Thursday, January 10, 2013

Tomorrow in San Diego -- Math Poetry Event

If you are in San Diego tomorrow, I hope you will attend:

A Reading of Poetry with Mathematics
5 – 7 PM    Friday, January 11, 2013
Room 3, Upper Level, San Diego Convention Center  San Diego, CA
sponsored by the Journal of Humanistic Mathematics
at the Joint Mathematics Meetings
Poetry reading organizers are Mark Huber, Gizem Karaali, and Sue VanHattum

An article by Charlotte Henderson about last year's reading in Boston
may be found here
with selected poems from that reading at this link.

If I were able to attend, I would beg the other poets there to write and publish poems about women mathematicians.  And I would read this example (a revision of a poem first posted in June 2012).

With Reason:  A Portrait      by JoAnne Growney

          Sophia Kovalevsky *    (1850-1891)

Because she was Russian  . . .
Because she had abundant curly hair . . .
Because she loved mathematics . . .
Because she was born in the 19th century . . .
Because lecture notes for calculus papered her nursery walls . . .
Because her parents forbade her to leave home . . .
Because her sister died . . .
Because a woman could not travel abroad from Russia without her father or a husband . . .
Because ideas came to her in torrents . . .
Because she married a man she did not love . . .
 

Because her mind was powerful . . .
Because her passion was mathematics . . .
Because her mentor was Karl Weierstrass  . . .
Because she extended Cauchy’s theorem for partial differential equations . . .
Because she could not care for her daughter when exhausted by mathematics . . .
Because she investigated the refraction of light . . .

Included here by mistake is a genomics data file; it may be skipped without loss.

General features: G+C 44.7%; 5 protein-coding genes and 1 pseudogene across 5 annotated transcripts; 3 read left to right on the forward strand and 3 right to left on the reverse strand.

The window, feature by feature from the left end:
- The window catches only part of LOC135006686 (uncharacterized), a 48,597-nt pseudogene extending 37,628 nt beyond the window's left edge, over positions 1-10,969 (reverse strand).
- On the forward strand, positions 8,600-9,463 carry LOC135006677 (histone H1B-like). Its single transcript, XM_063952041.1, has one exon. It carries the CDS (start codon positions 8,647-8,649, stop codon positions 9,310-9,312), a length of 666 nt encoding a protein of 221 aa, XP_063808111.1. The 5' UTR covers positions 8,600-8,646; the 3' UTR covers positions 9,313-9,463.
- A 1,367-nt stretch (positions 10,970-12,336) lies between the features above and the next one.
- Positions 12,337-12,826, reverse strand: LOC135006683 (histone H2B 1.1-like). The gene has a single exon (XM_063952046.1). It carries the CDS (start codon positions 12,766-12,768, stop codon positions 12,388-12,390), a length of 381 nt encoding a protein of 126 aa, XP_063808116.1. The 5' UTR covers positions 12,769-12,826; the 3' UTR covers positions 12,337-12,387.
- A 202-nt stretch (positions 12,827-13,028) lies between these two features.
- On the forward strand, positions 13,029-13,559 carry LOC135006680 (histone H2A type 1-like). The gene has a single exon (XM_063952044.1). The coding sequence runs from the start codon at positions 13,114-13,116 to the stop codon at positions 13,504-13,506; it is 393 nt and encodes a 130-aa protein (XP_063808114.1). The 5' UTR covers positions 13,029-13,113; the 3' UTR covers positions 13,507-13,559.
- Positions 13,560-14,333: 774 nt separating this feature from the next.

Because she knew Saturn’s rings are unstable . . .
Because she understood fixed points completely . . .
Because she struggled with happiness . . .


Because she went to Sweden and the Northern Lights . . .
Because she was the first woman professor at a European University . . .
Because she wrote novels and a memoir . . .
Because her paper on the Rotation of a Solid Body about a Fixed Point won the Bordin Prize . . .
Because she continued Abel’s quest to express Abelian integrals using elliptic functions . . .
Because her colleagues were not women  . . .
Because she dreamed mathematics even in a lover’s arms . . .
Because a poet wrote “To her whose star shines bright” . . .

Because she caught influenza, complicated by pneumonia,
                                                                                 at age 41 Sophia Kovalevsky died.


*Russian names have masculine and feminine forms -- and the commonly used spelling "Kovalevsky" has a masculine ending.  In Russia, Sophia's surname is "Kovalevskaya."

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